Punk (video game player)

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Victor Woodley
Status Active
Born 1999 (1999)
Nationality United States
Games Street Fighter V
Championships ELeague 2017; Red Bull Battlegrounds 2017
Nickname(s) Punk
Professional career
2017– Panda Global

Victor Woodley, better known under the name Punk, is an American Street Fighter player.


Rise to success and Eleague 2017[edit]

Punk began playing Street Fighter professionally after the release of Street Fighter IV in 2009. Though he occasionally visited local events, Punk primarily played Street Fighter online while focusing on his education. When Street Fighter V was released in 2015, Punk had completed high school and began attending tournaments more frequently. Punk first appeared on the professional scene when he qualified for the 2016 Red Bull Battlegrounds (the North American Capcom Pro Tour regional finals) through netplay. Here, Punk defeated various high-level players such as Ryan "Filipino Champ" Ramirez, Chris Tatarian, and Justin Wong, and settled on third place after losing to Tokido and NuckleDu. In the months after, Punk took home first place three tournaments in a row: Northeast Championships, Winter Brawl, and The King of New York. At the Austin, Texas tournament Fighters Underground in March 2017, Punk defeated players such as NuckleDu, Yusuke Momochi, and Arman "Phenom" Hanjani in the group stage, but was defeated by Justin Wong and Filipo Champ and ended up tied for seventh place.[1][2]

On March 8, 2017, Panda Global announced that the company had signed Punk, with CEO Alan Bunney predicting that Punk would be "one of the dark horses of 2017." This contract came ahead of South by Southwest (SXSW) 2017 and the ELeague Street Fighter V Invitational that ran from March 27 to May 26.[2] At SXSW Conference's Fighters Underground, Punk beat NuckleDu, Yusuke Momochi, Filipino Champ, and K-Brad in the group stages, but quickly bottomed out on day 2 because he felt unusually nervous. At the Eleague opening event on March 27, Punk was able to defeat all opponents except for Evo 2016-champion Lee "Infiltration" Seon-woo.[3]

During Eleague and the early 2017 Capcom Pro Tour, Punk's dominating play-style with the character Karin and his trash-talk during interviews became frequently discussed. After winning West Coast Warzone 6, Punk stated that he wanted "to do well at tournaments so people can't talk [shit] about me. I like when people boo me. It motivates me to keep winning. I don't even have to respond back." Punk noted that people would get frustrated while playing against him.[4] When Punk competed in California again during the 2017 NorCal Regionals, he was routinely teabagging his opponents Long "Circa LPN" Nguyen and NuckleDu in an effort to taunt them. After winning the tournament, Punk told Kotaku that he uses teabagging to undermine and distract his opponents, stating that the taunt "gets in certain people's heads and messes them up." Though this behavior was answered by laughs and cheers from the crowd, Punk's teabagging proved controversial throughout the fighting game community.[5]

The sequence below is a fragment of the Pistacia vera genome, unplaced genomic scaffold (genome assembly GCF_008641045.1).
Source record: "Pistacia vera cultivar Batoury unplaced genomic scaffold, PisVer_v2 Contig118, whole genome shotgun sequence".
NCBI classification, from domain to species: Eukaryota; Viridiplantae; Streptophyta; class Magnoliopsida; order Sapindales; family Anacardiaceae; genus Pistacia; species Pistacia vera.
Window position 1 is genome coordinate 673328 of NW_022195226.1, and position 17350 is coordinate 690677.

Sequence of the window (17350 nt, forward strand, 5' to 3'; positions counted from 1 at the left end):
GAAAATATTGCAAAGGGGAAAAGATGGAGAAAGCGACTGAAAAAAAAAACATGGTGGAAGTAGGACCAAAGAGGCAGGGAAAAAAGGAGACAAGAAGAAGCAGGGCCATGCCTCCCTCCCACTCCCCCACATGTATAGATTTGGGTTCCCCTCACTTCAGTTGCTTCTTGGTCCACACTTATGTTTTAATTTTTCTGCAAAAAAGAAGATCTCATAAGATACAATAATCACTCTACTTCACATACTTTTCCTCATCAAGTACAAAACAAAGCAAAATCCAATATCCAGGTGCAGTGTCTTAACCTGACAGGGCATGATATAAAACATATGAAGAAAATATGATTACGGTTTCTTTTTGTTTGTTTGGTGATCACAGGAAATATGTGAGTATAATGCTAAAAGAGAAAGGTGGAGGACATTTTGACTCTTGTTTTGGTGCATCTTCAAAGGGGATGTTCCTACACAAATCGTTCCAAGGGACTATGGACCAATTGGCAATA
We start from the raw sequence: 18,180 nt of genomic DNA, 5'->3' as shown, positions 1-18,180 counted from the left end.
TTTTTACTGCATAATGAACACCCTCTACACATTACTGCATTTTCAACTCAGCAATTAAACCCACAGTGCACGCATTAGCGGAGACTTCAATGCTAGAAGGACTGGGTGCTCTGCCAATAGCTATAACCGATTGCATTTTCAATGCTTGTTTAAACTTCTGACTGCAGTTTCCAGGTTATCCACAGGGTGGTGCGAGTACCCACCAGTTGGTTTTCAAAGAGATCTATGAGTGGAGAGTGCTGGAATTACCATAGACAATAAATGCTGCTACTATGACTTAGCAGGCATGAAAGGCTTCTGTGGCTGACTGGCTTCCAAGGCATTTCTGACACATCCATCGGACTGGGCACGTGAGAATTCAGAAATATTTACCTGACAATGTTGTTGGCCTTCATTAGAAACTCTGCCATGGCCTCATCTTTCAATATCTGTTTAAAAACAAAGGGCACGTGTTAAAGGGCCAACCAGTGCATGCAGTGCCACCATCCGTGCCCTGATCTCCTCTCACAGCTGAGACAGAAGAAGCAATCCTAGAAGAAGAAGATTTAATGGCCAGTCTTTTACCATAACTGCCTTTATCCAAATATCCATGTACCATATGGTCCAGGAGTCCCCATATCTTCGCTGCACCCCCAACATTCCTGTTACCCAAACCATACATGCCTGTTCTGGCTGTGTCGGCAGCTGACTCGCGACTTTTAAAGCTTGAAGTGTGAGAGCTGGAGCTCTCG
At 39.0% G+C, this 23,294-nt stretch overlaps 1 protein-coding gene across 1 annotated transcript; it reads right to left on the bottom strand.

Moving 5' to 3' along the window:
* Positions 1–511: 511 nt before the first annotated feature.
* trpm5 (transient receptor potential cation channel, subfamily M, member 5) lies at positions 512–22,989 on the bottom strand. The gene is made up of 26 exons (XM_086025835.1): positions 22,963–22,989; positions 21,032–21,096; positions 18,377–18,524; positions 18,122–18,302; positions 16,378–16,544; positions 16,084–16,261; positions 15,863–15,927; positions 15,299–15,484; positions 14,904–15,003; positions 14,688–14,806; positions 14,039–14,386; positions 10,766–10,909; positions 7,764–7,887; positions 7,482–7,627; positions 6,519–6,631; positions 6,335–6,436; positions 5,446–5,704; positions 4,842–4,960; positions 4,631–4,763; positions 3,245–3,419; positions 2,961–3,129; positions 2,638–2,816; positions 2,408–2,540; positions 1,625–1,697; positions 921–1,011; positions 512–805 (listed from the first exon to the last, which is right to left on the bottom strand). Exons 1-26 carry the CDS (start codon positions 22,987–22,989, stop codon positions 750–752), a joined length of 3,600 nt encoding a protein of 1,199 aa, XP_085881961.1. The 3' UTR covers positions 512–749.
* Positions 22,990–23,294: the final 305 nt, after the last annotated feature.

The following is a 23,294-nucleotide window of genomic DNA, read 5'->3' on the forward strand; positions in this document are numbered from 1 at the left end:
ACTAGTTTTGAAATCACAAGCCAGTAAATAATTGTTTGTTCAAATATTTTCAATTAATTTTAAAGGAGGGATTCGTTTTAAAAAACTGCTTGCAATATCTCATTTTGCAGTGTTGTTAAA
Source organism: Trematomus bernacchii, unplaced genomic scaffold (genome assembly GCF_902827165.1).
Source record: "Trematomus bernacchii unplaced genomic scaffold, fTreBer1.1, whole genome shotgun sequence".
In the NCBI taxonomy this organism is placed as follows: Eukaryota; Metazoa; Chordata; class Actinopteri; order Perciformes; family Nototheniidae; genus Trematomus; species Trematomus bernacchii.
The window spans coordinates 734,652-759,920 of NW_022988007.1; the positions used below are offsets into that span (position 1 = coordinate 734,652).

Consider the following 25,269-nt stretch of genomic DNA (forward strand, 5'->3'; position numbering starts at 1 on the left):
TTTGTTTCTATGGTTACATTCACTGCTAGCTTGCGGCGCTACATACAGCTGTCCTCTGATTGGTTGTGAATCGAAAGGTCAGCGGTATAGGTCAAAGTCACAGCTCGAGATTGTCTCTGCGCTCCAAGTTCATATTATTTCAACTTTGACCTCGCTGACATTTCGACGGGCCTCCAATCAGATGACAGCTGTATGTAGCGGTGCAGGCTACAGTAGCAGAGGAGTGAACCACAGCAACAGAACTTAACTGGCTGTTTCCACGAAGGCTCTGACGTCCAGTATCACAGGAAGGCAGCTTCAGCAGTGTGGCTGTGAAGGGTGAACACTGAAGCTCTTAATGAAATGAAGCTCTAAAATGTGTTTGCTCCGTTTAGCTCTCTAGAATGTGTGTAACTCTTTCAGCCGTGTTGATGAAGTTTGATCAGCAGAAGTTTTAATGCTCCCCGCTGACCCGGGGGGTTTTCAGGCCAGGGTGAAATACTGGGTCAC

Punk went on to win the 2017 Eleague Street Fighter V Invitation, defeating Arman "Phenom" Hanjani in the finals. Phenom kicked Punk into the loser's bracket during their first match-up in the tournament, but when Punk faced Phenom's character Necalli again in the grand final, he won the match 4-2, taking home $150,000 USD in prize earnings.[6][7]

Second half of the 2017 Capcom Cup[edit]

Punk placed second at Evo 2017, losing to Street Fighter veteran Hajime "Tokido" Taniguchi. After defeating Itabashi Zangief and Kazunoko, Punk faced Tokido's Akuma in the winner's finals, but eventually lost against him 6-1.[8][9] After accepting his second-place medal, Punk buried his face in his hands. Later that night, Punk sent out the Twitter message: "Let everyone down I'm so disappointed in myself."[10]

Punk competed once more at the Red Bull Battlegrounds, which served again as the Capcom Pro Tour North American regional final. This time, Punk was a high ranking player, and he went up against a new player – Derek "iDom" Ruffin – in the finals. Punk defeated iDom 3-2, taking the title and the $12,000 USD first-place prize. In a post-match interview, Punk stated that "[Winning this tournament] actually means a lot," as he originally entered the scene through Red Bull Battlegrounds one year prior.[11]

After having won a large number of tournaments in the 2017 Capcom Pro Tour, Punk entered the Capcom Cup as the top seed. However, Punk tied for ninth place after losing to Last Chance-qualifier Naoki "Nemo" Nemoto and fellow newcomer Naoki "Moke" Nakayama.[12]

2018 Capcom Pro Tour[edit]


Woodley was only 18 years old when he became a professional Street Fighter player in 2016, much younger than most of his competitors. In an interview with Red Bull in April 2017, he stated: "I actually like having a target on my back. It's good that everyone wants to beat me. I like the feeling of people being scared or nervous when they seem me in their pool. I really like that."[1] Punk chose his screen name in honor of pro wrestler Phillip Jack Brooks, who goes by the ring name "CM Punk".[10]

Personal life[edit]

Born in 1999, Victor Woodley grew up in Philadelphia, Pennsylvania.